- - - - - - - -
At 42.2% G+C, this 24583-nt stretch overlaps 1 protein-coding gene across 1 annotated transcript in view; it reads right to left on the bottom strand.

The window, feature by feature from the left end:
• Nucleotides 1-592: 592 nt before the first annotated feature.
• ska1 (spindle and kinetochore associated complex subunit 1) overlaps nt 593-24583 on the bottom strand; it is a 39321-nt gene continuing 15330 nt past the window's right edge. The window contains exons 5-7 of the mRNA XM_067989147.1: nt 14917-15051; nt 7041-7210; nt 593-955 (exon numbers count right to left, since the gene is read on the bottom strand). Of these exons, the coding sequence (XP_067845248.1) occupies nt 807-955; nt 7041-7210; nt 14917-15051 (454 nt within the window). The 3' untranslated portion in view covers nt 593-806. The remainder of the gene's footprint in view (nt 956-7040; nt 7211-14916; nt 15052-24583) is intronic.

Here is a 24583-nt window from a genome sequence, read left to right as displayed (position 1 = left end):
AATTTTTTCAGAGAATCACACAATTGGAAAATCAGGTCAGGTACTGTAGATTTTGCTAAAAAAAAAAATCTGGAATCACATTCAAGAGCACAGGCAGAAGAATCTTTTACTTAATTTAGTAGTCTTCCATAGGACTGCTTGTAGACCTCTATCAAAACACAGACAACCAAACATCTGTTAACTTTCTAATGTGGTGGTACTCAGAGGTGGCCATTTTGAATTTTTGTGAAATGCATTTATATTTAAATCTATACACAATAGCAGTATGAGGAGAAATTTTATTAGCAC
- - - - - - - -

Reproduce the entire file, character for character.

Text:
At 42.2% G+C, this 24583-nt stretch overlaps 1 protein-coding gene across 1 annotated transcript in view; it reads right to left on the bottom strand.

The window, feature by feature from the left end:
• Nucleotides 1-592: 592 nt before the first annotated feature.
• ska1 (spindle and kinetochore associated complex subunit 1) overlaps nt 593-24583 on the bottom strand; it is a 39321-nt gene continuing 15330 nt past the window's right edge. The window contains exons 5-7 of the mRNA XM_067989147.1: nt 14917-15051; nt 7041-7210; nt 593-955 (exon numbers count right to left, since the gene is read on the bottom strand). Of these exons, the coding sequence (XP_067845248.1) occupies nt 807-955; nt 7041-7210; nt 14917-15051 (454 nt within the window). The 3' untranslated portion in view covers nt 593-806. The remainder of the gene's footprint in view (nt 956-7040; nt 7211-14916; nt 15052-24583) is intronic.

Here is a 24583-nt window from a genome sequence, read left to right as displayed (position 1 = left end):
AATTTTTTCAGAGAATCACACAATTGGAAAATCAGGTCAGGTACTGTAGATTTTGCTAAAAAAAAAAATCTGGAATCACATTCAAGAGCACAGGCAGAAGAATCTTTTACTTAATTTAGTAGTCTTCCATAGGACTGCTTGTAGACCTCTATCAAAACACAGACAACCAAACATCTGTTAACTTTCTAATGTGGTGGTACTCAGAGGTGGCCATTTTGAATTTTTGTGAAATGCATTTATATTTAAATCTATACACAATAGCAGTATGAGGAGAAATTTTATTAGCAC